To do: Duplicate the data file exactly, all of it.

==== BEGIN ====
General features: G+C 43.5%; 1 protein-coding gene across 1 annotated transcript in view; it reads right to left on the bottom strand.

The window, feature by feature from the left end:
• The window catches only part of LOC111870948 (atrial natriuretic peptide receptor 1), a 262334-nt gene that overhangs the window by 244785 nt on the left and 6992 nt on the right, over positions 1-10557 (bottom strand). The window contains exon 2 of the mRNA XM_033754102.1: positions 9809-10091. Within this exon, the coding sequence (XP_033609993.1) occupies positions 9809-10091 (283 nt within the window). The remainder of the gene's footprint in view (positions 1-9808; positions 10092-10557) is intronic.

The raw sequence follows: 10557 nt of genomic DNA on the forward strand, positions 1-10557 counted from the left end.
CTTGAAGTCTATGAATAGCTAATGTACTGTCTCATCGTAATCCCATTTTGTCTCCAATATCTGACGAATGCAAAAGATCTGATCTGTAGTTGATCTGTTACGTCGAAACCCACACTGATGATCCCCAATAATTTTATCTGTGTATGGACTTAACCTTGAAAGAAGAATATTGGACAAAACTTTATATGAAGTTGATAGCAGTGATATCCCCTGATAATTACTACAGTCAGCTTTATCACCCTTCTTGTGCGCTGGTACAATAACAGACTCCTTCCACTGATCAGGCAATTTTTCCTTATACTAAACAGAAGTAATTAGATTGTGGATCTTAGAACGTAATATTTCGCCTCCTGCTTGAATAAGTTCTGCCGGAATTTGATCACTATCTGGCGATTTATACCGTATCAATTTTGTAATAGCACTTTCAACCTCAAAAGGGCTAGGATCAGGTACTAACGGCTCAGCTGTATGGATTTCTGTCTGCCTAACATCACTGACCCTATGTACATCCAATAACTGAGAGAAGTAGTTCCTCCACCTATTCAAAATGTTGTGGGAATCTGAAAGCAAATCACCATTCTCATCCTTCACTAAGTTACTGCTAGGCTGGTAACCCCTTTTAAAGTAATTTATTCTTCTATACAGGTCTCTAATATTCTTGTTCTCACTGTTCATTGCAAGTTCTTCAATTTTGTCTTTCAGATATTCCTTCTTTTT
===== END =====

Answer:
General features: G+C 43.5%; 1 protein-coding gene across 1 annotated transcript in view; it reads right to left on the bottom strand.

The window, feature by feature from the left end:
• The window catches only part of LOC111870948 (atrial natriuretic peptide receptor 1), a 262334-nt gene that overhangs the window by 244785 nt on the left and 6992 nt on the right, over positions 1-10557 (bottom strand). The window contains exon 2 of the mRNA XM_033754102.1: positions 9809-10091. Within this exon, the coding sequence (XP_033609993.1) occupies positions 9809-10091 (283 nt within the window). The remainder of the gene's footprint in view (positions 1-9808; positions 10092-10557) is intronic.

The raw sequence follows: 10557 nt of genomic DNA on the forward strand, positions 1-10557 counted from the left end.
CTTGAAGTCTATGAATAGCTAATGTACTGTCTCATCGTAATCCCATTTTGTCTCCAATATCTGACGAATGCAAAAGATCTGATCTGTAGTTGATCTGTTACGTCGAAACCCACACTGATGATCCCCAATAATTTTATCTGTGTATGGACTTAACCTTGAAAGAAGAATATTGGACAAAACTTTATATGAAGTTGATAGCAGTGATATCCCCTGATAATTACTACAGTCAGCTTTATCACCCTTCTTGTGCGCTGGTACAATAACAGACTCCTTCCACTGATCAGGCAATTTTTCCTTATACTAAACAGAAGTAATTAGATTGTGGATCTTAGAACGTAATATTTCGCCTCCTGCTTGAATAAGTTCTGCCGGAATTTGATCACTATCTGGCGATTTATACCGTATCAATTTTGTAATAGCACTTTCAACCTCAAAAGGGCTAGGATCAGGTACTAACGGCTCAGCTGTATGGATTTCTGTCTGCCTAACATCACTGACCCTATGTACATCCAATAACTGAGAGAAGTAGTTCCTCCACCTATTCAAAATGTTGTGGGAATCTGAAAGCAAATCACCATTCTCATCCTTCACTAAGTTACTGCTAGGCTGGTAACCCCTTTTAAAGTAATTTATTCTTCTATACAGGTCTCTAATATTCTTGTTCTCACTGTTCATTGCAAGTTCTTCAATTTTGTCTTTCAGATATTCCTTCTTTTT